With the GigaVUE H Series 3.1 software release, Gigamon introduces several enhancements to the Visibility Fabric that enable multi-tenancy and enable IT departments to optimize their workflows, reduce workflow provisioning times and provide for both privacy as well as collaboration among departments when it comes to their monitoring infrastructure.

There are three key aspects to these new capabilities.

  1. Enabling departments to carve out their own slice of the Visibility Fabric using an intuitive Graphical User Interface (GUI) that supports the workflow required for multi-tenancy. Empowering multiple tenants to apportion the Visibility Fabric each with their own access rights, sharing privileges and their traffic flows, through a drag and drop GUI-based model is a key step towards simplifying the provisioning model in a multi-tenant environment. Moving away from a CLI based approach to a GUI based approach is a key step towards improving workflows across departmental silos.
  2. Advancing Gigamon’s patented Flow Mapping® technology within the Visibility Fabric Nodes to support multi-tenancy whereby each tenant can carve out their own Flow Maps, ports, and actions, without impacting the traffic flows associated with other tenants. This is a significant architectural advancement that builds on Gigamon’s existing Flow Mapping technology to provision resources within the underlying visibility nodes based on the department’s (or tenant’s) requirements.
  3. Providing role based access control (RBAC) so that departmental users can work both collaboratively as well as privately over the common underlying Visibility Fabric.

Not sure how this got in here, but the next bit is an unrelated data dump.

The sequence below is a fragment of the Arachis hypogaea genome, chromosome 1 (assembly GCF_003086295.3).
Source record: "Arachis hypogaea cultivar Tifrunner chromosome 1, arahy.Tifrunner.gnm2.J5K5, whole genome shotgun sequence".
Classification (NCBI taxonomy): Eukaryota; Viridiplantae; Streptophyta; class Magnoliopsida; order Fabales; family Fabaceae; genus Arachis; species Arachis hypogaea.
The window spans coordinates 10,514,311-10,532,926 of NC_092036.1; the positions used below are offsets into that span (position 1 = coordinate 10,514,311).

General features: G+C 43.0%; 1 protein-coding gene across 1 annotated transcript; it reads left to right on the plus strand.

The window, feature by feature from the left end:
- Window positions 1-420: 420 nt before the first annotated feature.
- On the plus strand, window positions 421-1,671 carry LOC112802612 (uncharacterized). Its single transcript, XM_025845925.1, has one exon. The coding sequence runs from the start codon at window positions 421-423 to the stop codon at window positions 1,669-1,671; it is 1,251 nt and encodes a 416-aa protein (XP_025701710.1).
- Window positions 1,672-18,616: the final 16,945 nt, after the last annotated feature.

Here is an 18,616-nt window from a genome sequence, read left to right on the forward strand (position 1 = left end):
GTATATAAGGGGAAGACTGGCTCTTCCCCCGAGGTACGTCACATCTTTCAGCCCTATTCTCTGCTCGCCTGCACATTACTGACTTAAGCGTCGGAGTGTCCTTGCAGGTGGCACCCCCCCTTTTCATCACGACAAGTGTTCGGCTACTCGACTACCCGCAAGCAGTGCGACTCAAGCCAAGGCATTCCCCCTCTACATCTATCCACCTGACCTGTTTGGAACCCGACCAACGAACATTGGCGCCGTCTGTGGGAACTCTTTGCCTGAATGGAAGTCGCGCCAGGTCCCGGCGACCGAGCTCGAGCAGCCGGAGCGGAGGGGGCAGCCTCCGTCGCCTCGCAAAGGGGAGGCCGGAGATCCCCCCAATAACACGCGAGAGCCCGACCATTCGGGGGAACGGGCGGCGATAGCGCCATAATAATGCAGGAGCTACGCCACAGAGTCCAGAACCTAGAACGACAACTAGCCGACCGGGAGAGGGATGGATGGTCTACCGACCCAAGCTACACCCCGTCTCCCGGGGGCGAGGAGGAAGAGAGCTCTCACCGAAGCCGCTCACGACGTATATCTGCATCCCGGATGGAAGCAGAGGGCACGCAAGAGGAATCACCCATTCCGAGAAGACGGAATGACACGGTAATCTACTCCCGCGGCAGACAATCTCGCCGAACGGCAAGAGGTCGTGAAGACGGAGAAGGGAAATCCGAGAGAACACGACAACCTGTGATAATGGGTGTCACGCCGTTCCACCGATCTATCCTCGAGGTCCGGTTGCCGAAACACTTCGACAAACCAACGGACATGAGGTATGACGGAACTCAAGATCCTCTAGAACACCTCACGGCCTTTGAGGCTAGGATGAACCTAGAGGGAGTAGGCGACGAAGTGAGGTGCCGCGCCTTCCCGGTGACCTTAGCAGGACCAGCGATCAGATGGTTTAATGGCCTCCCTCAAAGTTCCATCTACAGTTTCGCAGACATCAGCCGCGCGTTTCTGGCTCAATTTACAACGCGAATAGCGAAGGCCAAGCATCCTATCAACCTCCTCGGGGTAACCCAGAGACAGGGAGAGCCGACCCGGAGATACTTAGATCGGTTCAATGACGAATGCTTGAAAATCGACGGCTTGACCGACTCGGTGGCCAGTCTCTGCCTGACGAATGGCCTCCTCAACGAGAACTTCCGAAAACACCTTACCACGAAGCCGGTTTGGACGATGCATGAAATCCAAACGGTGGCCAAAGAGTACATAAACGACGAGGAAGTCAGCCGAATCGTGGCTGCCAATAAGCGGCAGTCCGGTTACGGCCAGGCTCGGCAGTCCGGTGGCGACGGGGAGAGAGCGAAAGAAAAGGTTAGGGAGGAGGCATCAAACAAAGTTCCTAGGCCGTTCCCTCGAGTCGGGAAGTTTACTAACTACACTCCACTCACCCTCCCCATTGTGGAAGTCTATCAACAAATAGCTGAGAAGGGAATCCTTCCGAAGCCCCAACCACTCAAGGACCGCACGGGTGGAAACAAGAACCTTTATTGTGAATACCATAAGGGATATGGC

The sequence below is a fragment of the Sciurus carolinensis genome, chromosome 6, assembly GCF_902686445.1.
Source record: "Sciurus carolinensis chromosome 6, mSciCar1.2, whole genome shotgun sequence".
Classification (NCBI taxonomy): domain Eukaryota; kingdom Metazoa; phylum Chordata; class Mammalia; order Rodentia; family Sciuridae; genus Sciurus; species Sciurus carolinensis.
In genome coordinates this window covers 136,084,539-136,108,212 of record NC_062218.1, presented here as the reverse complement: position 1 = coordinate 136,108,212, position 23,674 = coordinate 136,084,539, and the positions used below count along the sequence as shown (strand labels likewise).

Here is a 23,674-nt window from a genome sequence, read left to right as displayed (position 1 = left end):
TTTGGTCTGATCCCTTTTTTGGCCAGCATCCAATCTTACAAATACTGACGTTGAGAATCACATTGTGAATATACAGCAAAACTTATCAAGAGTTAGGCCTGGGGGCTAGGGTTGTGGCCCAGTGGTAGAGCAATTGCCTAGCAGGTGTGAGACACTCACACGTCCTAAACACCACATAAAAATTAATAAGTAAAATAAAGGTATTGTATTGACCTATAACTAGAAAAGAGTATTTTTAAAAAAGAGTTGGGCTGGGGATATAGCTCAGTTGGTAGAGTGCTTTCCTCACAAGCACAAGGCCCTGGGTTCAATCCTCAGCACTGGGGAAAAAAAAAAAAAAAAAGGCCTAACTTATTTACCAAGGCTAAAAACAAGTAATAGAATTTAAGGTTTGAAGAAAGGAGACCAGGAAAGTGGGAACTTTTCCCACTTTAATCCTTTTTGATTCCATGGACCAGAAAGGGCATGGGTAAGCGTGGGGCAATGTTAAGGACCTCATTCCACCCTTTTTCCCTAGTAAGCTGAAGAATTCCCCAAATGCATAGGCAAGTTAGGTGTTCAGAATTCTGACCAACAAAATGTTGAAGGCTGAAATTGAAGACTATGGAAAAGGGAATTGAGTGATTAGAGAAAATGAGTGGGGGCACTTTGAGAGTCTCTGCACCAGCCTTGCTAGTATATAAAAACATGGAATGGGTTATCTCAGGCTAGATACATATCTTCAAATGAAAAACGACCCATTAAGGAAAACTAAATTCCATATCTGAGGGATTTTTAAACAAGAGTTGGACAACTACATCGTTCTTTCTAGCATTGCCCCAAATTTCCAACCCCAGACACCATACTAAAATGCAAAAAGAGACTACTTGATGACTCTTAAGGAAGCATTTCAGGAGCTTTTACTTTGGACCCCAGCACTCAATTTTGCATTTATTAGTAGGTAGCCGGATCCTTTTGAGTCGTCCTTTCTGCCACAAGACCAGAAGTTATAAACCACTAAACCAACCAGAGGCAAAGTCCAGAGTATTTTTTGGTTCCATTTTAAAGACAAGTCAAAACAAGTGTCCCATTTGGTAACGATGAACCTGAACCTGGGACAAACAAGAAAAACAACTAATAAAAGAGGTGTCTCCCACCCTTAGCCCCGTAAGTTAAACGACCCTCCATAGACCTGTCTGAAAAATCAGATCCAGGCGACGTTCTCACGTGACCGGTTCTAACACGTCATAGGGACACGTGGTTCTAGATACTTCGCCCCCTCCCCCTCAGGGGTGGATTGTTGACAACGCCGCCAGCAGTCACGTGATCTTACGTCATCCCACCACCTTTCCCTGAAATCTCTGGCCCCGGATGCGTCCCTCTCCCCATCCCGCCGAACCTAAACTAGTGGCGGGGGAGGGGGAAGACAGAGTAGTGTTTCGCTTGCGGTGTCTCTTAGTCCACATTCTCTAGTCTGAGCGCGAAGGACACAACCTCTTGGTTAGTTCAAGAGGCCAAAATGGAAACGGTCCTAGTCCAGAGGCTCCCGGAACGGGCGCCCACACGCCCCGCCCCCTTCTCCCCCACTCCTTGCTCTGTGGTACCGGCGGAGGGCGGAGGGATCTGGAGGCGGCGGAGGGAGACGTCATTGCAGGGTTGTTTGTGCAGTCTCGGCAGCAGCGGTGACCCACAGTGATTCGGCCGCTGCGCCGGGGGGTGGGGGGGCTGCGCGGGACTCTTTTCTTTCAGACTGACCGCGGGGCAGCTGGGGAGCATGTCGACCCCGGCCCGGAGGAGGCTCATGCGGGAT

These capabilities represent a significant advancement in how IT operations can take advantage of the Visibility Fabric to rapidly deploy new tools, enable real time or near real time tuning of the Visibility Fabric and better meet their individual SLAs and KPIs. Taken together, these key capabilities empower IT organizations to provide Visibility as a Service to their various departments.

For more information, please see the Visibility as a Service Solutions Overview.

Is OpenFlow Going Down the Path of Fiber Channel?

by: Shehzad Merchant, Chief Strategy Officer at Gigamon
The promise of OpenFlow is open, standardized networking. However, recent trends suggest that OpenFlow deployments are straying away from that promise and moving towards end-to-end lock-in, much like the days of fiber channel.
Today, if you take an OpenFlow-enabled switch from one vendor, an OpenFlow controller from another vendor and run an application on top of that, the experience you get will vary significantly from one ecosystem of controller and switch to another. Lack of standardized northbound APIs and lack of consistency in OpenFlow switch implementations are some of the factors causing an “end-to-end lock-in.”
In a post on SDNCentral, I explore some of the reasons why I think that the OpenFlow community is beginning to stray from its promise of open, interoperable and standardized networking, and suggests some key changes that could redirect and positively impact the direction of the OpenFlow initiative.
For the full blog post visit: SDN Central